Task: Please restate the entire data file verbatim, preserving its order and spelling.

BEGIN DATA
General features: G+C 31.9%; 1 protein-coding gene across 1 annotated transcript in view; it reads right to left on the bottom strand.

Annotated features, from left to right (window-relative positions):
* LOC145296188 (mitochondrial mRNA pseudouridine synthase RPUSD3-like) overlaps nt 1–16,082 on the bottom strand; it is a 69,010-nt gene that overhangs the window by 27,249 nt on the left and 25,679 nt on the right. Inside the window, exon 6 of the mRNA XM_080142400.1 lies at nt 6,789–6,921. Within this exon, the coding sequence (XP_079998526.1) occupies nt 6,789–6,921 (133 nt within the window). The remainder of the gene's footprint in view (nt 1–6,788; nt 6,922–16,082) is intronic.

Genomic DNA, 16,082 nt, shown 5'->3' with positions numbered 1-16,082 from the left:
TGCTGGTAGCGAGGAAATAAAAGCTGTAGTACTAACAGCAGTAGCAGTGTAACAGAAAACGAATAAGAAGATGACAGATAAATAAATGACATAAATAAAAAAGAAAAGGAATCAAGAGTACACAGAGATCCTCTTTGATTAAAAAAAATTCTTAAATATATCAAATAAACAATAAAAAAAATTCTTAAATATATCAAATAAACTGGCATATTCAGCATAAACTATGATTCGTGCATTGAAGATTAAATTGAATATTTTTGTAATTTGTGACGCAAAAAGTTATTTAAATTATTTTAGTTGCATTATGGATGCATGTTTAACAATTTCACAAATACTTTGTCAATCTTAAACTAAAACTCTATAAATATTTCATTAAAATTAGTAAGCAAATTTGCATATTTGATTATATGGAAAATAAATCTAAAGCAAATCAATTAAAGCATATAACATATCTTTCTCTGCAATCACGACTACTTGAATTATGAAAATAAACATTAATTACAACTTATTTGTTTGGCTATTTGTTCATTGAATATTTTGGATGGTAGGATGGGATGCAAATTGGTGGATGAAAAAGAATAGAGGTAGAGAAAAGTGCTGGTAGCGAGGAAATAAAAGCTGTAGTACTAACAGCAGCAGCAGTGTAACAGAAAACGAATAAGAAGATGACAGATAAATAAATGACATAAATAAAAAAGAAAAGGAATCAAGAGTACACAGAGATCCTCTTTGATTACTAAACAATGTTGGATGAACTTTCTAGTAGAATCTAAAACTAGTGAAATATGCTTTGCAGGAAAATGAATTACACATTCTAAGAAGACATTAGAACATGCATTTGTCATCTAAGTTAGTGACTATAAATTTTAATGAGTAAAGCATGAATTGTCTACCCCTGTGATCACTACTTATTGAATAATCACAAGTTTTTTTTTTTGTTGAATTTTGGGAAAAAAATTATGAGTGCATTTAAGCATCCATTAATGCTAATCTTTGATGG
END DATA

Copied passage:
General features: G+C 31.9%; 1 protein-coding gene across 1 annotated transcript in view; it reads right to left on the bottom strand.

Annotated features, from left to right (window-relative positions):
* LOC145296188 (mitochondrial mRNA pseudouridine synthase RPUSD3-like) overlaps nt 1–16,082 on the bottom strand; it is a 69,010-nt gene that overhangs the window by 27,249 nt on the left and 25,679 nt on the right. Inside the window, exon 6 of the mRNA XM_080142400.1 lies at nt 6,789–6,921. Within this exon, the coding sequence (XP_079998526.1) occupies nt 6,789–6,921 (133 nt within the window). The remainder of the gene's footprint in view (nt 1–6,788; nt 6,922–16,082) is intronic.

Genomic DNA, 16,082 nt, shown 5'->3' with positions numbered 1-16,082 from the left:
TGCTGGTAGCGAGGAAATAAAAGCTGTAGTACTAACAGCAGTAGCAGTGTAACAGAAAACGAATAAGAAGATGACAGATAAATAAATGACATAAATAAAAAAGAAAAGGAATCAAGAGTACACAGAGATCCTCTTTGATTAAAAAAAATTCTTAAATATATCAAATAAACAATAAAAAAAATTCTTAAATATATCAAATAAACTGGCATATTCAGCATAAACTATGATTCGTGCATTGAAGATTAAATTGAATATTTTTGTAATTTGTGACGCAAAAAGTTATTTAAATTATTTTAGTTGCATTATGGATGCATGTTTAACAATTTCACAAATACTTTGTCAATCTTAAACTAAAACTCTATAAATATTTCATTAAAATTAGTAAGCAAATTTGCATATTTGATTATATGGAAAATAAATCTAAAGCAAATCAATTAAAGCATATAACATATCTTTCTCTGCAATCACGACTACTTGAATTATGAAAATAAACATTAATTACAACTTATTTGTTTGGCTATTTGTTCATTGAATATTTTGGATGGTAGGATGGGATGCAAATTGGTGGATGAAAAAGAATAGAGGTAGAGAAAAGTGCTGGTAGCGAGGAAATAAAAGCTGTAGTACTAACAGCAGCAGCAGTGTAACAGAAAACGAATAAGAAGATGACAGATAAATAAATGACATAAATAAAAAAGAAAAGGAATCAAGAGTACACAGAGATCCTCTTTGATTACTAAACAATGTTGGATGAACTTTCTAGTAGAATCTAAAACTAGTGAAATATGCTTTGCAGGAAAATGAATTACACATTCTAAGAAGACATTAGAACATGCATTTGTCATCTAAGTTAGTGACTATAAATTTTAATGAGTAAAGCATGAATTGTCTACCCCTGTGATCACTACTTATTGAATAATCACAAGTTTTTTTTTTTGTTGAATTTTGGGAAAAAAATTATGAGTGCATTTAAGCATCCATTAATGCTAATCTTTGATGG